Oshkosh Defense won a $10 million contract modification for the Joint Light Tactical Vehicle Family of Vehicles. The JLTV Family of Vehicles (FoV) is the Marine Corps and Army partial replacement for the High Mobility Multi-purpose Wheeled Vehicle (HMMWV) fleet. Work will take place in Wisconsin. Estimated completion date is November 30, 2022.
Raytheon Intelligence & Space has introduced a lightweight, affordable AESA radar in its lightest form factor ever. In addition to being a third of the weight of most modern AESA radars, the new compact radar also costs about half as much as typical fire control radars. Gallium Nitride technology is combined with an innovative packaging of its digital receiver/exciter and processor called CHIRP, and a unique air-cooled design.
Middle East & Africa
IMCO Group acquired Innocon Ltd., a company that manufactures Micro, Mini and Tactical unmanned aerial systems (UAS) as well as mission systems for manned light airplanes. IMCO Group’s subsidiary acquired Innocon’s assets and activities for $938,000, plus an additional amount equal to 25% of the subsidiary’s net profit during 72 months from January 1, 2022, and up to a total and cumulative ceiling of $547,000.
Turkey reportedly handed over first units of Bayraktar TB2 combat drones to Morocco last week. The Royal Moroccan Armed Forces (Far-Maroc) signed an agreement with Turkish drone maker Baykar Savunma for 13 Bayraktar TB2s in April. The contract was worth $70 million.
Norwegian mechanical engineering company Ritek has agreed to perform vehicle integration of Ground Master 200 multi-mission compact radars (GM200 MM/C) under an agreement signed with Thales. The Norwegian Defense Material Agency (NDMA) signed an agreement with the Netherlands Defense Material Organisation (DMO) for the five counter-battery radars in May 2021. Ritek will perform the vehicle integration of these radars, Thales said in a statement today.
General Dynamics Land Systems won a $13.8 million contract modification for Abrams systems and technical support. The first M1 Abrams battle tanks were delivered to the US Army in 1980. The M1 is equipped with a Honeywell AGT 1500 gas turbine engine. The Allison X-1100-3B transmission provides four forward and two reverse gears. Fiscal 2020 and 2021 other procurement, Army funds; fiscal 2021 Foreign Military Sales (Australia) funds; and fiscal 2021 operation and maintenance, Army funds in the amount of $13,743,076 were obligated at the time of the award. Work will take place in Michigan. Estimated completion date is September 30, 2022.
In an age of non-linear warfare, where front lines are nebulous at best and non-existent at worst, one of the biggest casualties is… the concept of unprotected rear echelon vehicles, designed with the idea that they’d never see serious combat. That imperative is being driven home on 2 fronts. One front is operational. The other front is buying trends.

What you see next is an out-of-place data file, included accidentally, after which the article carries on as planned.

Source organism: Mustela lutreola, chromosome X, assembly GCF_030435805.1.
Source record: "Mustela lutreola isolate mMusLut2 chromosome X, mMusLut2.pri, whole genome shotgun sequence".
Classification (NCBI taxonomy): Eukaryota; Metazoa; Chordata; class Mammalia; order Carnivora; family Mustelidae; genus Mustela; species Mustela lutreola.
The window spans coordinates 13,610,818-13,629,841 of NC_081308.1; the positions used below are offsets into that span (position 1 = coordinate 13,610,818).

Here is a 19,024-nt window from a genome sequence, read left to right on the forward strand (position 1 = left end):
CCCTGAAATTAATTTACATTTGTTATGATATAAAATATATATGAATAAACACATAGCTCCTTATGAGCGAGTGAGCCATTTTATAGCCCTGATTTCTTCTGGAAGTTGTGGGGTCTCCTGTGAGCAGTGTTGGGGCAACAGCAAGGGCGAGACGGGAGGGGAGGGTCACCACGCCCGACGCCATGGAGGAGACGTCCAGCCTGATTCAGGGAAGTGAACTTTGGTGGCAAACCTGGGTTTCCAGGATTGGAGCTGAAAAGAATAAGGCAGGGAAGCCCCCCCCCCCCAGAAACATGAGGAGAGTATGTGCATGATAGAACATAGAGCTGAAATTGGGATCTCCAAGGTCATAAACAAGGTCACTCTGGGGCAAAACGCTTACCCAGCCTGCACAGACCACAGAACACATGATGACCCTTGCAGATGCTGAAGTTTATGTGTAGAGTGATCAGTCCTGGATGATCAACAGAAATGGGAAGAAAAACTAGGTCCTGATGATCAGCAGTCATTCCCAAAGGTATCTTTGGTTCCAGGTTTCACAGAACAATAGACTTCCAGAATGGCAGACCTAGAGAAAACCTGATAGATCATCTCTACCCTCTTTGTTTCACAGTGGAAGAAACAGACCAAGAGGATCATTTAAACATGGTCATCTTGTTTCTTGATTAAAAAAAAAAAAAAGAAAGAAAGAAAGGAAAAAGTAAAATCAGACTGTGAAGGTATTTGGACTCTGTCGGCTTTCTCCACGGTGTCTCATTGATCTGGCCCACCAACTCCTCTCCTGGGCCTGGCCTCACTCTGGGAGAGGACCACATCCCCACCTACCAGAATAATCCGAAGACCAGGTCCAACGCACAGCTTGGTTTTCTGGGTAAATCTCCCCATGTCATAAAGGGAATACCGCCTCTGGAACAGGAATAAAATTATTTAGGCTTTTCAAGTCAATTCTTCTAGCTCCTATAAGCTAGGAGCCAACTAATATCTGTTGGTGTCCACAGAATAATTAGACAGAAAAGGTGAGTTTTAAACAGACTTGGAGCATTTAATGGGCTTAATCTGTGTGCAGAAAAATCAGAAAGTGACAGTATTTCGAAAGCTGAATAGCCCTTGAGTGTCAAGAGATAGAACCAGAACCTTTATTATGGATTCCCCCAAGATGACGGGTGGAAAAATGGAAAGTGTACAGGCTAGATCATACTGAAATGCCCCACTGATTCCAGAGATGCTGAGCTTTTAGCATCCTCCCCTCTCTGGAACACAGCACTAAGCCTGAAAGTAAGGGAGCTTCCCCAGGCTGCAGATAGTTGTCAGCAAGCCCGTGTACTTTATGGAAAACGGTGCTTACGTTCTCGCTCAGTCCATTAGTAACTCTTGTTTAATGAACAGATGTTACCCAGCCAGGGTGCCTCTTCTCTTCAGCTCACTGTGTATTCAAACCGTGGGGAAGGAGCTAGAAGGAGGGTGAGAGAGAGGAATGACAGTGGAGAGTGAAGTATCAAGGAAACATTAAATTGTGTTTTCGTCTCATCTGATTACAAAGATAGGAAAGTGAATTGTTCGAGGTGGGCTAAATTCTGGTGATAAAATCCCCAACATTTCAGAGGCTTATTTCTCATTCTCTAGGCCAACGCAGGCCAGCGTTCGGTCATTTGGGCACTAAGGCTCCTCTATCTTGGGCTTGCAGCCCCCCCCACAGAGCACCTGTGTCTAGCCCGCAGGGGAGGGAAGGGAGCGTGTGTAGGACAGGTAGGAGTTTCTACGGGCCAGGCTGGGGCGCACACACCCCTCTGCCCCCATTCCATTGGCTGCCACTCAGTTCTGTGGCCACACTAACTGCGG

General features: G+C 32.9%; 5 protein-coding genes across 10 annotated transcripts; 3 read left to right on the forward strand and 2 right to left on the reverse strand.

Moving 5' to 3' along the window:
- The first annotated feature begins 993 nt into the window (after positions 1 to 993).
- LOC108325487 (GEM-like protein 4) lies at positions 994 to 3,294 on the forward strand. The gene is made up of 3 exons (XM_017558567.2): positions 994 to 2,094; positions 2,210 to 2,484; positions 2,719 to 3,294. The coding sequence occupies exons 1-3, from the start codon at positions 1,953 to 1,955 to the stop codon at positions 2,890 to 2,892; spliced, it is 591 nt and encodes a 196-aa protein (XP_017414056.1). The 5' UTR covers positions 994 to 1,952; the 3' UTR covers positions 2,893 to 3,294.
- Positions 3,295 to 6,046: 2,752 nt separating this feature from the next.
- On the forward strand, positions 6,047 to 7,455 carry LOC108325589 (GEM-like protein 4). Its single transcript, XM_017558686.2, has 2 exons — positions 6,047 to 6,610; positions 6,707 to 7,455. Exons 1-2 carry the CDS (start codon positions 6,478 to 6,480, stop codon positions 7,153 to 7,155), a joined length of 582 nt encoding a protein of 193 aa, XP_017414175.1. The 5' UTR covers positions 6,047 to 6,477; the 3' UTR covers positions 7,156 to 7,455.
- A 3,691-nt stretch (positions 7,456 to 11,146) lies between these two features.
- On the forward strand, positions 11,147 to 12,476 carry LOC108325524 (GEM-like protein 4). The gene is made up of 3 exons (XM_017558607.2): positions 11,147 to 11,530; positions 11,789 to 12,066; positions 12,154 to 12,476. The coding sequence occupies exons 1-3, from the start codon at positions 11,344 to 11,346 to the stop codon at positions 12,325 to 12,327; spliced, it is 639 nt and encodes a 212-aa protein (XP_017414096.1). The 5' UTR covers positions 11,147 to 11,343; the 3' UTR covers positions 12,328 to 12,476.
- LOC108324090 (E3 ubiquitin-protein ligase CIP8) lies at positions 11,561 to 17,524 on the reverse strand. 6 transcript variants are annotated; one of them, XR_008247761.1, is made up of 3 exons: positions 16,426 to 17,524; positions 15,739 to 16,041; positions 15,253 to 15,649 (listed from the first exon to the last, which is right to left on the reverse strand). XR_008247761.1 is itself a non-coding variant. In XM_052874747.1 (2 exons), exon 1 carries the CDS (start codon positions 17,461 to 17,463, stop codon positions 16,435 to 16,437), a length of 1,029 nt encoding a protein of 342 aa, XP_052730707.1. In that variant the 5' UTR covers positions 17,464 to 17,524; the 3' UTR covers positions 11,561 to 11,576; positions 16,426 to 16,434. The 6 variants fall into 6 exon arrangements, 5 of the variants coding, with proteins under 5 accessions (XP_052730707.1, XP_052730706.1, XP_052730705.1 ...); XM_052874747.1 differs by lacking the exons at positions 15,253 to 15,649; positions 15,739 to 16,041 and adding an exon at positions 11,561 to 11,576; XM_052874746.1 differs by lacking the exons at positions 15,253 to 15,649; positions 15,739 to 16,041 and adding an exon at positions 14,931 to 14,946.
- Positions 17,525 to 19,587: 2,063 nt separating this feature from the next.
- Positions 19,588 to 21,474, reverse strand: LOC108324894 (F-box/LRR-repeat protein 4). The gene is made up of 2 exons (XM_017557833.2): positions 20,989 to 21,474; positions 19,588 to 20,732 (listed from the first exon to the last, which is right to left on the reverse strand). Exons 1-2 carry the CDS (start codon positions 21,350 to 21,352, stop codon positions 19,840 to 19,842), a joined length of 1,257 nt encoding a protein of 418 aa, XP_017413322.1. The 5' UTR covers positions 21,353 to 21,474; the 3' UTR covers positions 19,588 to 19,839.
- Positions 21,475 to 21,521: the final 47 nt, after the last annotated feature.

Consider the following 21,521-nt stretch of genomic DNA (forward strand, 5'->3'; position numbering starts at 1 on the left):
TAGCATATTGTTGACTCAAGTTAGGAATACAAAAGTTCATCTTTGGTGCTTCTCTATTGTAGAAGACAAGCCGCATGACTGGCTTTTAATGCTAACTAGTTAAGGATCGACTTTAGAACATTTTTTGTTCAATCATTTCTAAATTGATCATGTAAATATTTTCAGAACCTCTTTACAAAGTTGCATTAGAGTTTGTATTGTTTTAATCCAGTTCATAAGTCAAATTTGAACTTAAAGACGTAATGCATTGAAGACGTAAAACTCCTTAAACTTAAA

These trends, and their design imperatives, found their way into the USA’s Joint Light Tactical Vehicle (JLTV) program, which aims to replace many of the US military’s 120,000 or so Humvees. The US military’s goal is a 7-10 ton vehicle that’s lighter than its MRAPs and easier to transport aboard ship, while offering substantially better protection ad durability than existing up-armored Humvees. They’d also like a vehicle that can address front-line issues like power generation, in order to recharge all of the batteries troops require for electronic gadgets like night sights, GPS devices, etc.
DID’s FOCUS articles offer in-depth, updated looks at significant military programs of record. JLTV certainly qualifies, and recent budget planning endorsements have solidifed a future that was looking shaky. Now, can the Army’s program deliver?
Latest updates[?]: Raytheon Intelligence & Space has introduced a lightweight, affordable AESA radar in its lightest form factor ever. In addition to being a third of the weight of most modern AESA radars, the new compact radar also costs about half as much as typical fire control radars. Gallium Nitride technology is combined with an innovative packaging of its digital receiver/exciter and processor called CHIRP, and a unique air-cooled design.
AN/APG-79 AESA Radar
The AN/APG-79 Active Electronically Scanned Array (AESA) radar began life as a replacement. Initial F/A-18 E/F Super Hornet production batches installed Raytheon’s all-weather, multimode AN/APG-73, but the APG-79 has intrinsic technical features that offered revolutionary increases in capability, reliability, image resolution, and range.
Unlike the APG-73 that equipped the first Super Hornets, the APG-79’s AESA array is composed of numerous solid-state transmit and receive modules that are fixed in place, eliminating a common cause of breakdowns. To move their beams, they rely on electronic changes in each module’s transmissions, creating useful interference patterns in order to aim, focus and shape their output. Other system components include an advanced receiver/exciter, ruggedized commercial-off-the-shelf (COTS) processor, and power supplies. With its open systems architecture and compact COTS parts, it changes what both aircrews and maintenance staff can do with a fighter radar – and does so in a smaller, lighter package.